The New York Culinary Scene
Question: Does Mario Batali dominate the conversation?
Scott Conant: I mean Mario, I think he’s- he’s really kind of blazed the trail. I think people like Tony May and Pete Longo blazed the trail in the beginning, and then Mario- guys like Mario, and Joe and Lydia Bastianich as well, one of the pioneers. I- you know, I’ve- I’ve never really thought about trying to be that person. I just wanna do what I love, which is- that’s my- that’s the approach. It’s about-- you know, for me it’s about goodness, and whatever- if it resonates with people, that’s- obviously, I wanna make customers happy. So that’s what- that’s what it’s meant to be about. It’s not- I’m not trying to become an iconic personality. I don’t think I- I-- it’s too much responsibility. <laugh>.
Question: What’s your next project?
Scott Conant: Well, I just had a book come out called “Bold Italian,” and I’m kind of launching it at the same time as a restaurant that I’m doing on 14th and 9th, which is on the meat-packing strip. It’s on the historical Gansevoort Market area. It’s gonna be called Scarpetta. Scarpetta in Italian is- you know when food is so good and it’s not even- it’s not even an- an Italian thing-- all cultures. You grab a piece of bread and you kind of sop up what’s on the plate. The word for that in Italian is “scarpetta;” it means little shoes. It’s kind of the- the- the- the- you know, the- your fingers kind- your hand looks like a little shoe, I guess, when you’re picking-- you know Italians are so clever <laugh>. But Scarpetta- hopefully the food is good enough everybody grabs a piece of- piece of bread and makes a scarpetta. That’s the intention.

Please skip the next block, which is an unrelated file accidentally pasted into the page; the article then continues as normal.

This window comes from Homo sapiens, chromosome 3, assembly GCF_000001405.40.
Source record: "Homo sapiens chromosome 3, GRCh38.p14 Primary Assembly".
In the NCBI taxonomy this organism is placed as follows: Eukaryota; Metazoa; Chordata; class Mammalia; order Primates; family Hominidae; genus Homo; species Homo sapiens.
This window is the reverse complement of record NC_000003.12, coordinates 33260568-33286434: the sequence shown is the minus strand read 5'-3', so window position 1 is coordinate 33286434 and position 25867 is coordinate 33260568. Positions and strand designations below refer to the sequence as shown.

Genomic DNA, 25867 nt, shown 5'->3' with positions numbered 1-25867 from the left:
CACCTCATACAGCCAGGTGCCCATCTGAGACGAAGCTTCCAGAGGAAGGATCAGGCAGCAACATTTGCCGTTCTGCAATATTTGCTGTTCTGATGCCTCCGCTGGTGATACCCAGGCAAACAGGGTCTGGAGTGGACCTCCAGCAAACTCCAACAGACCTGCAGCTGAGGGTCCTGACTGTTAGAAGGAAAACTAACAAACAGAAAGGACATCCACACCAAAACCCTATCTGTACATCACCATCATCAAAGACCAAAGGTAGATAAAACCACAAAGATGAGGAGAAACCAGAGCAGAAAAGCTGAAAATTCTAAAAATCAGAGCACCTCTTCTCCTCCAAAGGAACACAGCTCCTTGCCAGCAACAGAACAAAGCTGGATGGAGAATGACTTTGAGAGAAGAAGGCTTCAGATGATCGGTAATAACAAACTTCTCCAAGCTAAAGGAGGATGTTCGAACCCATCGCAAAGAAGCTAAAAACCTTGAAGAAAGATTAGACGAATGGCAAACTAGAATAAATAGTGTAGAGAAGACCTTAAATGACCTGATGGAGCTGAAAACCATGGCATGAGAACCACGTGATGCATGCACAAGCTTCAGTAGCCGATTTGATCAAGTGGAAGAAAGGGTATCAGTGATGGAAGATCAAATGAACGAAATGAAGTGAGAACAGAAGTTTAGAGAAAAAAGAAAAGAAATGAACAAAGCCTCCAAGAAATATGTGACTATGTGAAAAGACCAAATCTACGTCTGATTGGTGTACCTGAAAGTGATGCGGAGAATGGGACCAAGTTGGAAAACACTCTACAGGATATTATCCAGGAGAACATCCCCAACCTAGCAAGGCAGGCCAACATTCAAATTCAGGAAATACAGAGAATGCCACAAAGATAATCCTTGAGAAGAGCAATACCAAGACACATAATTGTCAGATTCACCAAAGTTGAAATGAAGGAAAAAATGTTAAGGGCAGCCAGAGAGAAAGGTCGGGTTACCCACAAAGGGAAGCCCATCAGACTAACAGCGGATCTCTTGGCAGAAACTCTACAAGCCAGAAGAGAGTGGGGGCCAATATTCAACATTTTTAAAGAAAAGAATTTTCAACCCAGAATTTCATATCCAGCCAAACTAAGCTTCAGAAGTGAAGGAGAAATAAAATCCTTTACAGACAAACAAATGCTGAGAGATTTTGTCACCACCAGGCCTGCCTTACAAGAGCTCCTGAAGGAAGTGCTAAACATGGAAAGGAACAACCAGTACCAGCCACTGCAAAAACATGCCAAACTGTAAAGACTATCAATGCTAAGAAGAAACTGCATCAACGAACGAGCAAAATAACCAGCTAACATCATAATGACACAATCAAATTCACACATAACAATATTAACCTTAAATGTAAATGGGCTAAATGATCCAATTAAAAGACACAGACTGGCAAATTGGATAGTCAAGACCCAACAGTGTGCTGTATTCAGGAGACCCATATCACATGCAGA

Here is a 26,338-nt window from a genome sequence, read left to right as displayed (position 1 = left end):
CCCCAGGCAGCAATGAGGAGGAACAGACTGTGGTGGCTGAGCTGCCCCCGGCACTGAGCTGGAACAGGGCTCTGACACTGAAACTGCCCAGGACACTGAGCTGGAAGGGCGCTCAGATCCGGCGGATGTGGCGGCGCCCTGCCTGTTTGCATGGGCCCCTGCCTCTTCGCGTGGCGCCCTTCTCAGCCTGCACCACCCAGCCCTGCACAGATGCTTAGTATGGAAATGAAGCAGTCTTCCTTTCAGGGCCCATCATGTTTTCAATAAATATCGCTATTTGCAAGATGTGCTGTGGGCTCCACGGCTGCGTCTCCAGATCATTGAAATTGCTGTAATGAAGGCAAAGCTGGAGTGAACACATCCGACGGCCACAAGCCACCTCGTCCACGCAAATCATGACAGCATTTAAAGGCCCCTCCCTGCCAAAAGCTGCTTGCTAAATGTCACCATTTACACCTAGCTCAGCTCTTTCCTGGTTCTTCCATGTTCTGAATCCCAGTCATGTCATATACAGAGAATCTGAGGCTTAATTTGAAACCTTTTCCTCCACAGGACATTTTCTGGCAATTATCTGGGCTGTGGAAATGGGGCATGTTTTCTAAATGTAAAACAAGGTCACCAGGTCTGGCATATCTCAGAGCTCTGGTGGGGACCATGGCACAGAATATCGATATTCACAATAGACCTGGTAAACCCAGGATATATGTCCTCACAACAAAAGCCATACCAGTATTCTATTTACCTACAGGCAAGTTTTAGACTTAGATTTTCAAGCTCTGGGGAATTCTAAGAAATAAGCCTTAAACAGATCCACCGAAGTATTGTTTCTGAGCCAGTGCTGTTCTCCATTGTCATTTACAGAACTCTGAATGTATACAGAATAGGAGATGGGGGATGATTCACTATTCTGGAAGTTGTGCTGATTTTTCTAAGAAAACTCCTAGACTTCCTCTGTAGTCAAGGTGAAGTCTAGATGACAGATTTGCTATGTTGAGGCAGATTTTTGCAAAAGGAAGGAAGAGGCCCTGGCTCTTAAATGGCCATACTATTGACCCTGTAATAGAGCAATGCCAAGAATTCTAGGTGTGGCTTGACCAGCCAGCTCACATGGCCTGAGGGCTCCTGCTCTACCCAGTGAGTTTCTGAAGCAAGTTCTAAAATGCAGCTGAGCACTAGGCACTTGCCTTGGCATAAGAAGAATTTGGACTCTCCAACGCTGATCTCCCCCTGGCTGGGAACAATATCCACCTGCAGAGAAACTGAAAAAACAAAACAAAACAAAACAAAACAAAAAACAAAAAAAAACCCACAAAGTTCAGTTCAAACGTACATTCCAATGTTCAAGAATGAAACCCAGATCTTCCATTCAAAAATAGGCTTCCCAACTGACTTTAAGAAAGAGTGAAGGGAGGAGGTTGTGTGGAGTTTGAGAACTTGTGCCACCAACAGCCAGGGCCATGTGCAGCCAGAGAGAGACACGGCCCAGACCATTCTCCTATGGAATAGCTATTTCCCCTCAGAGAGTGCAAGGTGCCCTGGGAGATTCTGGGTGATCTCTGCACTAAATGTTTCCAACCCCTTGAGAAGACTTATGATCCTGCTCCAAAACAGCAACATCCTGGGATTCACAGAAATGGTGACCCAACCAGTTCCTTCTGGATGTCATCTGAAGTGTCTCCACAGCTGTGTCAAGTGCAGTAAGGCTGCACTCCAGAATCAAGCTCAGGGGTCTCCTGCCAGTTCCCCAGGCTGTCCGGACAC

Question: Are we experiencing an Italian food renaissance?
Scott Conant: Probably over the last-- you know I’ve lived in New York for 20 years now, and I feel like it’s always-- you know there’s more people doing Italian food now than ever- absolutely. It’s really- it’s fascinating, and I think it’s wonderful. I mean there’s all good things. Joe- Jason Denton [ph?] and his brother Joe just opened up Bar Milano on 24th and 3rd. Like, who would’ve thought there’s a fine-dining restaurant on 24th and 3rd, and it’s- and it’s fantastic; it’s fantastic. So it’s all good.
Recorded on: 03/24/2008
Batali blazed the trail and Italian food is more popular than ever.
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